Under the US Constitution, power is separated among three branches of government. Article I of the Constitution allocates the legislative power to Congress, which is composed of the House of Representatives and the Senate. Congress makes laws and represents the will of the people. Article II of the Constitution creates the executive power in the president and makes the president responsible for enforcing the laws passed by Congress. Article III of the Constitution establishes a separate and independent judiciary, which is in charge of applying and interpreting the meaning of the law. The US Supreme Court is the highest court in the federal judiciary and consists of nine Justices.
Figure 2.1 Separation of Powers of the Branches of the Federal Government
The Constitution is remarkably short in describing the judicial branch. Under the Constitution, there are only two requirements to becoming a federal judge: nomination by the president and confirmation by the Senate. Article III provides: “The judicial power of the United States, shall be vested in one Supreme Court, and in such inferior courts as the Congress may from time to time ordain and establish.” The Constitution also guarantees that how judges decide cases does not affect their jobs because they have lifetime tenure and a salary that cannot be reduced.
Separation of powers is discussed in more detail in Chapter 5.
Marbury v. Madison
In 1800, the presidential election between John Adams and Thomas Jefferson nearly tore the nation apart. John Adams was the President and his Vice-President, Thomas Jefferson, ran against him. They were both Founding Fathers but were members of different political parties that had opposing visions for the future of the new nation. The election was bitter, partisan, and divisive. Jefferson won but wasn’t declared the winner until early in 1801. In the meantime, Adams and other Federalists in Congress attempted to leave their mark on government by creating a slate of new life-tenured judgeships and appointing Federalists to those positions. For the judgeships to become effective, official commissions had to be delivered in person to the new judges. At the time power transitioned from Adams to Jefferson, several commissions had not been delivered, and Jefferson ordered his acting secretary of state to stop delivering them. When Jefferson came to power, there was not a single federal judge from his Democratic-Republican Party, and he refused to expand the Federalist influence any further.
One Federalist judge, William Marbury, sued Secretary of State James Madison to deliver his commission. The case was filed in the Supreme Court, led by Chief Justice John Marshall, who was also a Federalist. In a shrewd move, Marshall ruled against Marbury while declaring that it was the Supreme Court’s role to decide the meaning of the Constitution. This is called judicial review, and it makes the US Supreme Court an equal branch of government to the Executive and Legislative branches. Because President Jefferson won the case, he was willing to accept the Supreme Court’s assertion of power as an equal branch of government.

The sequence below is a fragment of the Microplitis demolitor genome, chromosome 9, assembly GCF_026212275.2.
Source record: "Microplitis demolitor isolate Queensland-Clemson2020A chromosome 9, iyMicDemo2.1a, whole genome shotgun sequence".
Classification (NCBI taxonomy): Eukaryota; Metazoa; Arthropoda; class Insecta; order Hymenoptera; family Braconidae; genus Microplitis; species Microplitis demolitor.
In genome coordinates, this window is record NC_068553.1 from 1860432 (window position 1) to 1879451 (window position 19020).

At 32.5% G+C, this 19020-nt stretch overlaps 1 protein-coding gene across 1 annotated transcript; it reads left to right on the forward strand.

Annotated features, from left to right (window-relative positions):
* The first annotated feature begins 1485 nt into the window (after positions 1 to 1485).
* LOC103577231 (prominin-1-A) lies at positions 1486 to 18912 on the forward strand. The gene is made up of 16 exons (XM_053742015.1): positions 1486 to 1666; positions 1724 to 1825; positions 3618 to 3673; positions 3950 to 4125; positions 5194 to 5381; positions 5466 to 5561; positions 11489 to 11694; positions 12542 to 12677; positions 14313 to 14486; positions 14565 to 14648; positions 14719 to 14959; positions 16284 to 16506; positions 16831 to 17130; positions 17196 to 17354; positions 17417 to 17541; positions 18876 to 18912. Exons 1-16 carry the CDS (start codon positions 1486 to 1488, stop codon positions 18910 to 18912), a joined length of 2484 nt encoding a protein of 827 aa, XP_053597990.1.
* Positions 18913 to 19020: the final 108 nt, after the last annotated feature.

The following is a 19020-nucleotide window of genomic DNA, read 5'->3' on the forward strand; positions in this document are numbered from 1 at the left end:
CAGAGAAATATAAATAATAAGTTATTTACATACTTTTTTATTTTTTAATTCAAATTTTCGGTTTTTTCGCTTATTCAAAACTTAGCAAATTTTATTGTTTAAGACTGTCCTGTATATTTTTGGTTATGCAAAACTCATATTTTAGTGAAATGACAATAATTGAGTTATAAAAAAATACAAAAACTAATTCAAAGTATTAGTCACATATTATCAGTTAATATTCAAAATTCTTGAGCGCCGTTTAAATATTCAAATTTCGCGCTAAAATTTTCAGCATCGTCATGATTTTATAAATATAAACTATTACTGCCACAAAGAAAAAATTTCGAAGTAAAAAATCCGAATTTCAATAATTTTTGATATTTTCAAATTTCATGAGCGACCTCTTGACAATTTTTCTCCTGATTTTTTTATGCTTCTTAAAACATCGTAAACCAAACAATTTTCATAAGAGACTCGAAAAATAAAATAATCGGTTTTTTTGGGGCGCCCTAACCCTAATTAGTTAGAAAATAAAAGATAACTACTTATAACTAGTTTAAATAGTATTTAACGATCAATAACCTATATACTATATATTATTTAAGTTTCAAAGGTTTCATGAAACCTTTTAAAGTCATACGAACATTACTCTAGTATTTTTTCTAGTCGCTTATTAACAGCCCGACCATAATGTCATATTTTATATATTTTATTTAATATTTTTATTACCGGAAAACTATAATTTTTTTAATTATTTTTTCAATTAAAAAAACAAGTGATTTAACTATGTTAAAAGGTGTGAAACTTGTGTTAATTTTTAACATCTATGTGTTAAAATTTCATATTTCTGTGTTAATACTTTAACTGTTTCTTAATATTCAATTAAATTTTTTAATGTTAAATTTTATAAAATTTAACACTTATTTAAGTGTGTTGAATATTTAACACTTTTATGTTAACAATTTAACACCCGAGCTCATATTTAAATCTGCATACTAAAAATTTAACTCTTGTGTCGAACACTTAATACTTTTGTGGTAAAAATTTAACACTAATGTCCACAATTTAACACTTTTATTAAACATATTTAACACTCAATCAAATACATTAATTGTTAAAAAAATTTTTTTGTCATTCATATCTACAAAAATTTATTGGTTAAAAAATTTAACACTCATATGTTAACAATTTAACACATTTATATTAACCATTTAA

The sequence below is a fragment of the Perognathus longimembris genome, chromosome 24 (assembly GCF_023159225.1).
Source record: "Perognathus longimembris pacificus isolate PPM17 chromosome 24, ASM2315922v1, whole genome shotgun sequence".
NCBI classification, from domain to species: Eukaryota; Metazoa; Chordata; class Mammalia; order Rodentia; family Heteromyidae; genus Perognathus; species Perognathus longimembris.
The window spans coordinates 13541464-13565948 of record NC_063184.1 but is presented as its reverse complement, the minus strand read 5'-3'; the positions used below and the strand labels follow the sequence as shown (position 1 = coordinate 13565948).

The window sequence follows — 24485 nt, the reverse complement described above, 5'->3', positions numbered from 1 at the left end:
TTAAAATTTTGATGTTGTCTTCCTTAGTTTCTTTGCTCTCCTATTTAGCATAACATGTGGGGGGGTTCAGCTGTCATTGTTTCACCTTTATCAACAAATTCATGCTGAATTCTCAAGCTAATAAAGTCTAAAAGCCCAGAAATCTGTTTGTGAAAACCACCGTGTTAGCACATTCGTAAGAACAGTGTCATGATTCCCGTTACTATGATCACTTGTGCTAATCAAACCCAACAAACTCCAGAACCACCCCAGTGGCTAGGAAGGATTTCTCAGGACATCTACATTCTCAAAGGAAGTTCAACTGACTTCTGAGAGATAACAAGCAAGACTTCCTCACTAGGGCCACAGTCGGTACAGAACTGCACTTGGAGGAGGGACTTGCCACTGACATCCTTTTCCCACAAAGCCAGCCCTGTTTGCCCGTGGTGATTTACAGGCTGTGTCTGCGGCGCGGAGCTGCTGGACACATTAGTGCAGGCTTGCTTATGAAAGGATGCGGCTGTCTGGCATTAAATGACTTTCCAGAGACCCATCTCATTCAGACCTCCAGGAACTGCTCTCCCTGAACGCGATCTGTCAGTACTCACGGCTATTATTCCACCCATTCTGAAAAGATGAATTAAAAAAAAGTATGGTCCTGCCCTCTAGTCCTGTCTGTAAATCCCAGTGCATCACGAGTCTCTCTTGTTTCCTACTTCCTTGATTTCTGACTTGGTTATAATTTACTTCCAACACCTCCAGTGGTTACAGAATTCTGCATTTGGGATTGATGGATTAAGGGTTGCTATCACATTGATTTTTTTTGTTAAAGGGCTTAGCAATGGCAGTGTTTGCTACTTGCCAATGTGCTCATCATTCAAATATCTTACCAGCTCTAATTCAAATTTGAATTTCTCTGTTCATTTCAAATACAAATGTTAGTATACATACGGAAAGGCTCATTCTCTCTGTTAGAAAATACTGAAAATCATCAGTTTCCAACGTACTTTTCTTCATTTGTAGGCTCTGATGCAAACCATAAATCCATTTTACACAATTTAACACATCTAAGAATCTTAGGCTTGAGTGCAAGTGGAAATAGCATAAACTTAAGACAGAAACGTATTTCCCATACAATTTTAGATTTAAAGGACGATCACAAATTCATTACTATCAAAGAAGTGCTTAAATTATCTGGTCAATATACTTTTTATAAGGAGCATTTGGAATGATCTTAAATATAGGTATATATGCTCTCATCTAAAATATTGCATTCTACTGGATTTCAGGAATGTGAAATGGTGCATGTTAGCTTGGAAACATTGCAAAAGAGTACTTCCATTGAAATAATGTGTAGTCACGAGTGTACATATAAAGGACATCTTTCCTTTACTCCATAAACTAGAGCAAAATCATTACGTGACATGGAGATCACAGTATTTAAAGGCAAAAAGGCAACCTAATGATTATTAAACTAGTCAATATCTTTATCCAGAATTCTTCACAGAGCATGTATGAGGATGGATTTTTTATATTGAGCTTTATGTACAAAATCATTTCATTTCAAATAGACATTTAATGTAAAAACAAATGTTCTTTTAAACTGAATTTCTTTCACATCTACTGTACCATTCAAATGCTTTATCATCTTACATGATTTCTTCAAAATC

Checks and Balances
The US Constitution establishes the three branches of the federal government as independent branches with their own authority. The Founding Fathers were fearful of setting up an authoritarian regime, where the rulers of the government are above the law and often rule arbitrarily. Therefore, the Founding Fathers ensured that each branch of government had a “check” on the other two branches in order to “balance” the power of the government among the branches. Therefore, if a president decided to become a dictator, the other two branches could prevent him.
Figure 2.2 Checks and Balances of the Federal Government
Judicial review means that any federal court can hold any act of the president or Congress to be unconstitutional. This is the power of the Judicial Branch to ensure that the Executive and Legislative branches do not overstep their powers and violate the Constitution.
The other branches each have a “check” on the judiciary. For example, the president (Executive branch) can control the judiciary by nominating judges. The president can also pardon those convicted by a federal court. A pardon is an executive order vacating a criminal sentence for a crime.
Congress also plays an important role in “checking” the judiciary. The most obvious role is in confirming judicial selections. In addition to confirmation, Congress also controls the judiciary through its annual budgetary process. Although the Constitution protects judicial salaries from any reductions, Congress is not obligated to grant any raises. Finally, Congress can control the judiciary by determining how the courts are organized and what kind of cases the courts can hear, except for the types of cases the Constitution lists as the original jurisdiction of the Supreme Court.